Anyhoo – I’m feelinga touch more sanguine this week (although that could be the new medication that I’m taking for the back pain…sigh. Me and my body are going to have to have a talk at some point about team work. I went out there and had major maintenance and repair on my knee, lost weight because of my cholesterol and – gulp – enlarged liver, eased myself off pain killers and bought a fit-bit, and f**k me, my back goes. Guys, give me a break). All as I have to do now is study, meet deadlines, work with people half my age (who struggle with the idea, let alone the practice of turning up on time) produce a body of work and write something coherent about it. No problemo.
before it got a polo neck
the shoulder detail is nice though…
If you’ve turned up here to see some knitting action, well, it’s disappointment all round. I finished the Cranberry Gose sweater but realised that the neckline was too shallow for a standard round neck, so had to re-knit it as the polo neck it was intended to be. I’m ok with it and it’s cosy, but I kinda wish I had given it a provisional cast on so I could lengthen it if need be (and I have a ton of the yarn left over so that would have been very do-able) and i wonder if the sleeves were a. a good thing? and b. could have been longer? As I’m having difficulties getting knitting projects over the line and I’ve got a lot on my plate at the moment (see above) my main feeling is that I need to stick a fork in it and call it done.I did manage to finish a pair of socks and I’ve nearly got another pair off the needles, and the pair that I’m ‘designing’ is getting close to being ready for the second sock experience (which is always a learning curve, especially when you ‘misplace’ your knitting note-book!) so that’s something.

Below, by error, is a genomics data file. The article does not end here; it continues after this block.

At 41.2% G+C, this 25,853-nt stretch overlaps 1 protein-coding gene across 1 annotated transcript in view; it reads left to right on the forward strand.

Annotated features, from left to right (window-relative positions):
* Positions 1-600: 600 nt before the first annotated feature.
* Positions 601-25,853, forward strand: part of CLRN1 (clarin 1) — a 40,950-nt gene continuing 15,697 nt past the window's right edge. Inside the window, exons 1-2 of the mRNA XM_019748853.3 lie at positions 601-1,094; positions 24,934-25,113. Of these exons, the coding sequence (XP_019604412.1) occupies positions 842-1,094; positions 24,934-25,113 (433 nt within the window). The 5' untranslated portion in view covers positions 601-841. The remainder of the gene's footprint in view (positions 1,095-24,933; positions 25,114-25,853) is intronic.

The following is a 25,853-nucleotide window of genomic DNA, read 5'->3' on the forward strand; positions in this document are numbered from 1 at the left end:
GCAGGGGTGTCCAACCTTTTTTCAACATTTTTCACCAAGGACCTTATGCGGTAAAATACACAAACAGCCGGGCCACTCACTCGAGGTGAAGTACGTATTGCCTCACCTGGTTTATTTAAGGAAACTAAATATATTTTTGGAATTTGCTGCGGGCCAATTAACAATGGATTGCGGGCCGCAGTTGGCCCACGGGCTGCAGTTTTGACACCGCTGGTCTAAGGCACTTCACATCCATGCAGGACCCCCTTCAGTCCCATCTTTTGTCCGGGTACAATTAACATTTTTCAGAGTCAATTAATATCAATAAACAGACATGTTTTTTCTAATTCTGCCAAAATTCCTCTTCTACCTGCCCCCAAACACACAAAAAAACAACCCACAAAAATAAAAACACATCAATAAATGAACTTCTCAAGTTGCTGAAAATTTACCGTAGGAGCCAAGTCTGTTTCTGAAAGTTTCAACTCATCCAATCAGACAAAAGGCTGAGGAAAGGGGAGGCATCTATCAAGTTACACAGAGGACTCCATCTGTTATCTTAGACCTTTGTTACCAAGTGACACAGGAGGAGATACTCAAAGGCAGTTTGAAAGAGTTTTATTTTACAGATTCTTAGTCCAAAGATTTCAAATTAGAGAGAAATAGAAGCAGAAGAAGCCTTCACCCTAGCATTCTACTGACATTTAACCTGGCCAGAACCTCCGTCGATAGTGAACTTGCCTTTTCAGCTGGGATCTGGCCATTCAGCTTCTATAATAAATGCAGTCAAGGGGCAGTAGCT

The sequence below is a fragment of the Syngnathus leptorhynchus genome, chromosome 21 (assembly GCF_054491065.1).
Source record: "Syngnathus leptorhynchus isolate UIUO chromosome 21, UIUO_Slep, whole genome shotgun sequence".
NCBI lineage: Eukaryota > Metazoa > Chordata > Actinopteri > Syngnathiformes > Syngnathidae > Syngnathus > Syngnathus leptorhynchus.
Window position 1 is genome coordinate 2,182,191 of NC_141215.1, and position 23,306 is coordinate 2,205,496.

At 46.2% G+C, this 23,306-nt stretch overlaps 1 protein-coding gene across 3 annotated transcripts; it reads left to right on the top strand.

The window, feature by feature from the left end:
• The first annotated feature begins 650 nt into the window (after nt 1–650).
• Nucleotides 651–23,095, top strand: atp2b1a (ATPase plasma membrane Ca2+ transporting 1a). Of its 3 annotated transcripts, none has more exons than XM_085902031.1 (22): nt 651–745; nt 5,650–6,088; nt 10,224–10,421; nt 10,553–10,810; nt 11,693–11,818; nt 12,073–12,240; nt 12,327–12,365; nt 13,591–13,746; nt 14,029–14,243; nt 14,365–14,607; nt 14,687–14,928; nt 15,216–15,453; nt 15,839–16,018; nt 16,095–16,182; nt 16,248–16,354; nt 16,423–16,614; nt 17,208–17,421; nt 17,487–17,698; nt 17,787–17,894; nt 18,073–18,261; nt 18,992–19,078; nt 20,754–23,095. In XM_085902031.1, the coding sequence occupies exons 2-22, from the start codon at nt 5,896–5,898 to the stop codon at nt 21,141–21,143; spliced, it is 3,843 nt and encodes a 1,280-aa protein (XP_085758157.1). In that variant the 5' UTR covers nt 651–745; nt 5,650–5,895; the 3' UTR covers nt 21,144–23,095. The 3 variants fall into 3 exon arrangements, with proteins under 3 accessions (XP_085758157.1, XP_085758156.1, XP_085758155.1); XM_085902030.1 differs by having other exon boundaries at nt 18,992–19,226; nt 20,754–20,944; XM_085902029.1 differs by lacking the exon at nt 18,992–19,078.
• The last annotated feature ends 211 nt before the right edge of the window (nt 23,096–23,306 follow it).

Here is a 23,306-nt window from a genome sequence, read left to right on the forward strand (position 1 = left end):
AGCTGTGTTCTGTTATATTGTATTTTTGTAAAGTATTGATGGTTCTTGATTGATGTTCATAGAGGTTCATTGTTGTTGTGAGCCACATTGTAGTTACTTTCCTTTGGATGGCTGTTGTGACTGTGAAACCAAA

So in conclusion, stuff is happening, not so much of the knitting, and I must try harder. Thank you for reading.
Home from a slow wander around the north east of England and the north of Scotland in Vanda. I got virtually no knitting done to speak of and hardly managed to finish a book. Where did the time go? I watched a lot of waves, saw a lot of swifts and swallows, ate some very good food, had a few medicinal drams and hung out with my best friend and lover (and luckily, husband) – and felt myself relaxing to the tips of my idle fingers.
I was back for a whole week when i developed a horrible pain in my back – seems to be a touch of spinal arthritis – and I’m now hurting and disabled again. Which, friends, was not supposed to be part of the script. My knee is absolutely fine by the way (of course).
I have a university degree starting in a couple of weeks that requires me to cast off the last 30 or so years and get back to ‘studenting’ again. It won’t be easy if I have to do it with back pain, and it won’t be joyful if I have to manage my discomfort. I guess I’ll survive? I have to say that I am kinda fed up of having to work around pain.
Deep breath. Deep cleansing breath.
So I’ve not been doing too much knitting but I have been sewing (even with someone slowly inserting a size 14/US size 0 knitting needle into my back just below my shoulder blade). I made another Mandy boat tee in this seasons favourite shade of yellow, I embroidered a simple design on a red version (largely, I confess, to cover up a stubborn grease stain. I’m sure that Coco Chanel had similar design priorities). And I made some black linen dungarees(I think I mentioned that I was returning to student life– apparently so is my wardrobe). The latter are the Marilla Walker Roberts pattern and I’m very fond of them but they are impossible to photograph so….